But with the war on terrorism still in its early stages, recruitment may trend upward, perhaps substantially, as it already did for the active forces in the first three months of the war against terrorism. President Bush presumably could solve the retention problem by ordering extended tours of duty "for the duration." Here, too, the problem might solve itself. Early indicators suggested (as of late December) not only that more personnel are volunteering for recall but also are willing to stay longer on active duty. Time will tell.
The NRF is proud to point out that the Naval Reserve provides 19 percent of the total "One-Navy" force, but costs only 3 percent of the total Navy budget (for fiscal 2001).
Marine Corps Reserve
The Marine Forces Reserve (MFR), like its Navy and Coast Guard counterparts, has responded vigorously to the commander in chief's order to augment the active-duty regulars for the war on terrorism.
As of the middle of December, more than 1,100 Marine Reservists had been mobilized for duty in the war--which was declared by President Bush after hijacked jet airliners slammed into the Pentagon and the twin towers of the World Trade Center in New York City on 11 September 2001.
The first three MFR units to be called up were the following: 97 members of B Company minus 1st Battalion, 23rd Marines, out of Bossier City, La.; Detachment Alpha I, Marine Expeditionary Force Augmentation Command Element, 75 personnel; and Detachment Alpha, 3rd Civil Affairs Group (10 personnel). Both of the latter units are from Camp Pendleton, Calif.
The 928 individual Reservists who also received orders--those possessing job specialties across a broad spectrum--have been assigned to various Marine Corps commands, bases, and other facilities throughout the United States.
Under President Bush's partial mobilization order, Reservists from any of the services may be required to serve for no longer than 24 months. Of course, he could extend service time with a new order, depending upon the need.
Marine Commandant Gen. James L. Jones is on record that his goal is a truly integrated total force of one Corps and one standard that applies to all Marines, whether active or reserve. He made it clear upon his appointment to the Corps' top post that he would be counting on the MFR as an essential component of the Marine Corps in both peace and war. He also noted that 98 percent of all of the Corps' Selected Reserve units are included in current operational plans, and that the MFR contributes regularly, and significantly, to exercises, optempo (operational tempo) relief, and actual operations.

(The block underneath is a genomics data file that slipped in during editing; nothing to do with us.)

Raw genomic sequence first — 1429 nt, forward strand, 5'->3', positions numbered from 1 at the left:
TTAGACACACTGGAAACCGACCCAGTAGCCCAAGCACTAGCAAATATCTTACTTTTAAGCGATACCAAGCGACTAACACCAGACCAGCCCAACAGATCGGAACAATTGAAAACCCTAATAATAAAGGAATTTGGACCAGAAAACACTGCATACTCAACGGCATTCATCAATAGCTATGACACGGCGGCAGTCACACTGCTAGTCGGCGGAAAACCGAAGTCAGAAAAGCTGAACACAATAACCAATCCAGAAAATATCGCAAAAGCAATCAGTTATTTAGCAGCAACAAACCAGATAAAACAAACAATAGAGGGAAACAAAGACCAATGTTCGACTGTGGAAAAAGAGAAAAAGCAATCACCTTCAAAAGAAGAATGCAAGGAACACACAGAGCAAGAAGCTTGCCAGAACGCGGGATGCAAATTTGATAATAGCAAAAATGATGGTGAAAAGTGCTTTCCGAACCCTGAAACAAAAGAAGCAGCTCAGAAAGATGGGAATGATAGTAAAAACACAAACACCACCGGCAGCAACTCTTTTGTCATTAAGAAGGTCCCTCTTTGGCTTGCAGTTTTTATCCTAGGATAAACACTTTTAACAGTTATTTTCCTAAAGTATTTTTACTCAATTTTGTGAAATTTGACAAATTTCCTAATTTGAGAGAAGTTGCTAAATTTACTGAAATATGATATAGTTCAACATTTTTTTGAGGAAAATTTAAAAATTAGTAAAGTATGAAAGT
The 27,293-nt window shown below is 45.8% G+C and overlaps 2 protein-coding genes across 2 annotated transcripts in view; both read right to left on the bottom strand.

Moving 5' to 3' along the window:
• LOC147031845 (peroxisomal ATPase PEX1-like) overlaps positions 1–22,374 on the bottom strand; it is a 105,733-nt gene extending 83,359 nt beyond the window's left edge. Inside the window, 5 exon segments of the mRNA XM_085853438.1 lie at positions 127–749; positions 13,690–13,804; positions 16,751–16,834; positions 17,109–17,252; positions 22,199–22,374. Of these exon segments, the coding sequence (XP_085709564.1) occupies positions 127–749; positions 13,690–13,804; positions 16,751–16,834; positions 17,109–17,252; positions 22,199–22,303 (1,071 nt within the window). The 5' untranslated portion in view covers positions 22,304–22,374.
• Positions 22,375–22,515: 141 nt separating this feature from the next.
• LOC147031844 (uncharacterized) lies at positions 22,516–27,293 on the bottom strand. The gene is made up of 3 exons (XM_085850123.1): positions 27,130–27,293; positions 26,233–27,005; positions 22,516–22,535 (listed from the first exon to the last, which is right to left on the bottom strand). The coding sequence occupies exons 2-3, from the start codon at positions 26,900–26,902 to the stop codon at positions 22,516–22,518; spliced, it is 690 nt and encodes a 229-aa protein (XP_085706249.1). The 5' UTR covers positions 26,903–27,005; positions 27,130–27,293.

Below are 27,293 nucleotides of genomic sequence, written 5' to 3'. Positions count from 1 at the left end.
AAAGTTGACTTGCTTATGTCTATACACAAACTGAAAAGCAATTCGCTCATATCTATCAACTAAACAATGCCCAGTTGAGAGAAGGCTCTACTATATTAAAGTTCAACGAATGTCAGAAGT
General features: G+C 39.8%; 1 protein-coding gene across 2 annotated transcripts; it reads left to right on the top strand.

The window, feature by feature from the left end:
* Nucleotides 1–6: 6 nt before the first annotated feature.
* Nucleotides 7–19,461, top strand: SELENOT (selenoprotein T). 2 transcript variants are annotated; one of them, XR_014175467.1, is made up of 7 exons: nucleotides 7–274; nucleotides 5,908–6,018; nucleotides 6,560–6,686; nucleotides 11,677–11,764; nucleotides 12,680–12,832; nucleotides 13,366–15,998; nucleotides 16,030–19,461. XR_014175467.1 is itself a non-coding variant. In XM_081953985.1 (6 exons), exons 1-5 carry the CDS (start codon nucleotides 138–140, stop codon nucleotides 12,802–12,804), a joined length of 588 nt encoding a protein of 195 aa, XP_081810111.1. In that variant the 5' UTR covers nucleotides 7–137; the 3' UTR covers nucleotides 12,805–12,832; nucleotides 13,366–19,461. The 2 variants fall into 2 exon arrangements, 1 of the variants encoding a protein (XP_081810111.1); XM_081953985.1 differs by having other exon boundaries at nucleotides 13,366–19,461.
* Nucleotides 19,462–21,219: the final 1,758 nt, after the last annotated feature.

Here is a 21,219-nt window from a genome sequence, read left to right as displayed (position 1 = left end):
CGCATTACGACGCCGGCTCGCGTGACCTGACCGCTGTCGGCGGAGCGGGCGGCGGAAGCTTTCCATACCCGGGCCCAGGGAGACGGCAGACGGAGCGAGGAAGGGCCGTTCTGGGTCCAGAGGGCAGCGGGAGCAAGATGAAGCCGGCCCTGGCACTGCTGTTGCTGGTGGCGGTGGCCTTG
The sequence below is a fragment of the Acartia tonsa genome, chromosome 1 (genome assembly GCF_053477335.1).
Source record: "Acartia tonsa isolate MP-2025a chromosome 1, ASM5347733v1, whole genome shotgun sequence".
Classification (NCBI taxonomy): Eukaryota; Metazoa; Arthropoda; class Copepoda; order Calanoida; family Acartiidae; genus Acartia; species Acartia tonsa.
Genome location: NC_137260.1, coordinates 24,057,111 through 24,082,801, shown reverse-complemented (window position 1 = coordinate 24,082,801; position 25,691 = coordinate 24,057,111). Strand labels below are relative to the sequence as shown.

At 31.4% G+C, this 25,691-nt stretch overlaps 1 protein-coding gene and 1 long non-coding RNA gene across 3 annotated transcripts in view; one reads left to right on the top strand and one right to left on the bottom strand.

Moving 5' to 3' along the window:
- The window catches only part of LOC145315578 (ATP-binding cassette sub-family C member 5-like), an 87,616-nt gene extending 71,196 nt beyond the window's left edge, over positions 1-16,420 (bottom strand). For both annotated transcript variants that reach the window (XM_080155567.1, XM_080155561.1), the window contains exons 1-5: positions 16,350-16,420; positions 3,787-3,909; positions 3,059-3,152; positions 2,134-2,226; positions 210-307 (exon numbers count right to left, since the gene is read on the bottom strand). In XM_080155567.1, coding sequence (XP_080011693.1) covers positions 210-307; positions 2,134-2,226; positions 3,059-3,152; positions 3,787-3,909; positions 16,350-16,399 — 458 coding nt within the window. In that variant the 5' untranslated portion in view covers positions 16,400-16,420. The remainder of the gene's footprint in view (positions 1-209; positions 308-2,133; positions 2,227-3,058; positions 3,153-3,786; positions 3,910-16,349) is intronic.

Two examples of the Corps' total-force concept in action: The MFR sent a civil affairs group to Kosovo to relieve the strain on the active-duty forces, and this year will participate in a five-month shipboard deployment around South America in the annual UNITAS series of multinational training exercises and operations sponsored by the U.S. Southern Command.
There also is expected to be a substantial increase in the MFR's C-130 Hercules support operations this fiscal year as the Marines' active aviation squadrons transition to the newest variant of this workhorse aerial tanker and transport aircraft.
The MFR, individuals and units, also will participate this year in a number of major Marine Corps exercises. Following are some of the more significant exercises already scheduled:
1. Marine Air-Ground Task Force (MAGTF) 25 will conduct two combined-arms exercises in the desert environment of Twentynine Palms, Calif.
2. MAGTF 24 will conduct amphibious orientation training in Coronado, Calif., and at Camp Pendleton, Calif.
3. In a combined-arms operation in Hawaii, F/A-18 Hornet strike fighters will support the 3rd Marine Regiment's MAGTF training.
4. Several MFR units will participate in six humanitarian operations in Central and South America--providing engineering, civil affairs, and medical and dental support, primarily.
5. The 4th Combat Engineer Battalion will participate in Cornerstone 2, a multinational "Partnership for Peace" exercise in Bulgaria.
6. A provisional security platoon from the 4th Marine Division will provide optempo relief to the Marine Corps Security Force Battalion at Guantanamo Bay, Cuba.
7. The 23rd Marine Regiment will provide command and ground-combat elements for the UNITAS goodwill deployment around Latin America.
Lt. Gen. Dennis M. McCarthy, commander of the Marine Forces Reserve, is the first Marine Reservist assigned that responsibility, and only the second to attain three-star rank. Reserve generals also head these major subordinate commands: 4th Marine Division, Maj. Gen. Jack A. Davis; 4th Marine Air Wing, Maj. Gen. John W. Bergman; and 4th Service Support Group, Brig. Gen. Cornell A. Wilson Jr.--Maj. Gen. Kevin B. Kuklok is assistant deputy commandant for plans, policy, and operations.